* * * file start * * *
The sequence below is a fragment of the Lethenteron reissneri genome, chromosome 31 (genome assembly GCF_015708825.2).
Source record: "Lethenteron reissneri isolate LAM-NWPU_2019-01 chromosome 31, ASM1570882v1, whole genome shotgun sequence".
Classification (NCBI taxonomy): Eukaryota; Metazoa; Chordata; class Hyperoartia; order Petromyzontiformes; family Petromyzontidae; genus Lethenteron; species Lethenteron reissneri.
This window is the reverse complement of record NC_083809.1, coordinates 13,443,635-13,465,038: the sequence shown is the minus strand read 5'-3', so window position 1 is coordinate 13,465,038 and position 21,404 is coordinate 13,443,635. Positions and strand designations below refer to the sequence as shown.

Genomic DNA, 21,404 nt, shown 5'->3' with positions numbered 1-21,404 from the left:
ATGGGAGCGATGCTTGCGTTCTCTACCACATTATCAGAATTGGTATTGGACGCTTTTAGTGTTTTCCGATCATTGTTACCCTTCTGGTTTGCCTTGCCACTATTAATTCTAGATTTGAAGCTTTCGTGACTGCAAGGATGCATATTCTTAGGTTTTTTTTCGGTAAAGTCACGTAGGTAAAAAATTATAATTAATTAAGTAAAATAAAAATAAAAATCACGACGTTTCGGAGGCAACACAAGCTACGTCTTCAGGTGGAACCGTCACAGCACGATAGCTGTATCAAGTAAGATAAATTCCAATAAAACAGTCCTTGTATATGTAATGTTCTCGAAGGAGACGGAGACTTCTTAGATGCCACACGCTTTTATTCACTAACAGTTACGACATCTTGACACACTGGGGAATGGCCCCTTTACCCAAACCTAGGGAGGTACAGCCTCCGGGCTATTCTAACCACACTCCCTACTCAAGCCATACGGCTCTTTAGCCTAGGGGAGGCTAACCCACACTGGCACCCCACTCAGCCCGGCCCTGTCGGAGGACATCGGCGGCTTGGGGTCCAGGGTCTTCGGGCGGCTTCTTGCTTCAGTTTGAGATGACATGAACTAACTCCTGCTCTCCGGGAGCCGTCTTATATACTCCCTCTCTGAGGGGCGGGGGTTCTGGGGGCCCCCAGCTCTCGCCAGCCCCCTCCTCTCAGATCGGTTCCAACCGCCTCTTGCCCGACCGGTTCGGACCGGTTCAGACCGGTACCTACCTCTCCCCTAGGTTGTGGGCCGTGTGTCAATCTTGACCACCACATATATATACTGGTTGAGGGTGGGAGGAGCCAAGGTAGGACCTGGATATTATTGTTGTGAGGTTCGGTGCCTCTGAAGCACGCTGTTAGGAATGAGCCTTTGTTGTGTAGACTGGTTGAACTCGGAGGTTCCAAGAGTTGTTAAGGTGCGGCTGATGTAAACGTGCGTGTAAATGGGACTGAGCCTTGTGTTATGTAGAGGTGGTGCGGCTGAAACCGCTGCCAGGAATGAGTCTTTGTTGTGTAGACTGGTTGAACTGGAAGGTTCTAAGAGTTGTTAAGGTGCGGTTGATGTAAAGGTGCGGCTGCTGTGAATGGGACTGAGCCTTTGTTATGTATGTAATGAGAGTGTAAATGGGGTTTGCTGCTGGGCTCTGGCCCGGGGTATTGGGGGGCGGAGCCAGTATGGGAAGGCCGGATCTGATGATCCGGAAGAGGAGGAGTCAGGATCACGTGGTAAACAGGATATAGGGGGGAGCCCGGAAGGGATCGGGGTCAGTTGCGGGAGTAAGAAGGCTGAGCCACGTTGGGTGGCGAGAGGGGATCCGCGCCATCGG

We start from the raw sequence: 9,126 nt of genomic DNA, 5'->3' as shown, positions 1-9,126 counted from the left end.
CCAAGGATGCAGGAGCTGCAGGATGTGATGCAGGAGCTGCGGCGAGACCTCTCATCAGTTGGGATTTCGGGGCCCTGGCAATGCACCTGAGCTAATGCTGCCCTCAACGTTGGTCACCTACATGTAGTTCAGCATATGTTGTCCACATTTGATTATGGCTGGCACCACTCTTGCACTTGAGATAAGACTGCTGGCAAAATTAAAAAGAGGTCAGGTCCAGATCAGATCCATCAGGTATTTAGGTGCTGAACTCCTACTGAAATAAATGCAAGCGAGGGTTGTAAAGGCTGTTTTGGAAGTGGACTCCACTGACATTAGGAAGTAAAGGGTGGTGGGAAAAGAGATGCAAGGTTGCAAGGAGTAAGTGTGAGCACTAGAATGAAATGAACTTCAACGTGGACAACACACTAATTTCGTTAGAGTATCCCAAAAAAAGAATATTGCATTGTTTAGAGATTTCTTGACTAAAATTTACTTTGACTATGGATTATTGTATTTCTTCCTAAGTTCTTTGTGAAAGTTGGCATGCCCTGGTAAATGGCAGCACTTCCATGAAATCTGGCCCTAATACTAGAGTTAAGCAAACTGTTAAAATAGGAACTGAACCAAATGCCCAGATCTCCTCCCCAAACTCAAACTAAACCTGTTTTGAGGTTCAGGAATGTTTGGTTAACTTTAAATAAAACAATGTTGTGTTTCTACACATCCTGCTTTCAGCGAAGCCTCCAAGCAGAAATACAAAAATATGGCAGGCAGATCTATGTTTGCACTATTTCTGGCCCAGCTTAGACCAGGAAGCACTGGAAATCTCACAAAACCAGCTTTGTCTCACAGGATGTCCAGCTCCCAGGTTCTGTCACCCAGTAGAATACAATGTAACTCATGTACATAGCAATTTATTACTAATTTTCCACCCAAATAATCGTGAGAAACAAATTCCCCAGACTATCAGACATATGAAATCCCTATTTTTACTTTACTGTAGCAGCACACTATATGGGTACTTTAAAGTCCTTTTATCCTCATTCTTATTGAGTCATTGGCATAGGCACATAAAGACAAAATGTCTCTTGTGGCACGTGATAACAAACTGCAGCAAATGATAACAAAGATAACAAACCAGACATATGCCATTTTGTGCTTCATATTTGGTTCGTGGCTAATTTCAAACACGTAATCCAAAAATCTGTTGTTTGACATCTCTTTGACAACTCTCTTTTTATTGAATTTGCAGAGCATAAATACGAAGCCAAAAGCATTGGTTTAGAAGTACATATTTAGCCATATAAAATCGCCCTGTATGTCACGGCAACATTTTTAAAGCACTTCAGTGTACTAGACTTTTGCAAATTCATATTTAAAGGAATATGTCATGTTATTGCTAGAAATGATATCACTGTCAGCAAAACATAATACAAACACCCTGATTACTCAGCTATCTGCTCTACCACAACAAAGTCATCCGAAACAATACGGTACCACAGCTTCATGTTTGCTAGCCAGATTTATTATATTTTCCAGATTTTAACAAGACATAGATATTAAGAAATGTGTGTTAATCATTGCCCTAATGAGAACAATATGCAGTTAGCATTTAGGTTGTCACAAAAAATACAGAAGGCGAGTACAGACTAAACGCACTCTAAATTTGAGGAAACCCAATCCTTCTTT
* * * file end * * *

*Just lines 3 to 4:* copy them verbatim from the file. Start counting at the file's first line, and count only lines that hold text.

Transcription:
Classification (NCBI taxonomy): Eukaryota; Metazoa; Chordata; class Hyperoartia; order Petromyzontiformes; family Petromyzontidae; genus Lethenteron; species Lethenteron reissneri.
This window is the reverse complement of record NC_083809.1, coordinates 13,443,635-13,465,038: the sequence shown is the minus strand read 5'-3', so window position 1 is coordinate 13,465,038 and position 21,404 is coordinate 13,443,635. Positions and strand designations below refer to the sequence as shown.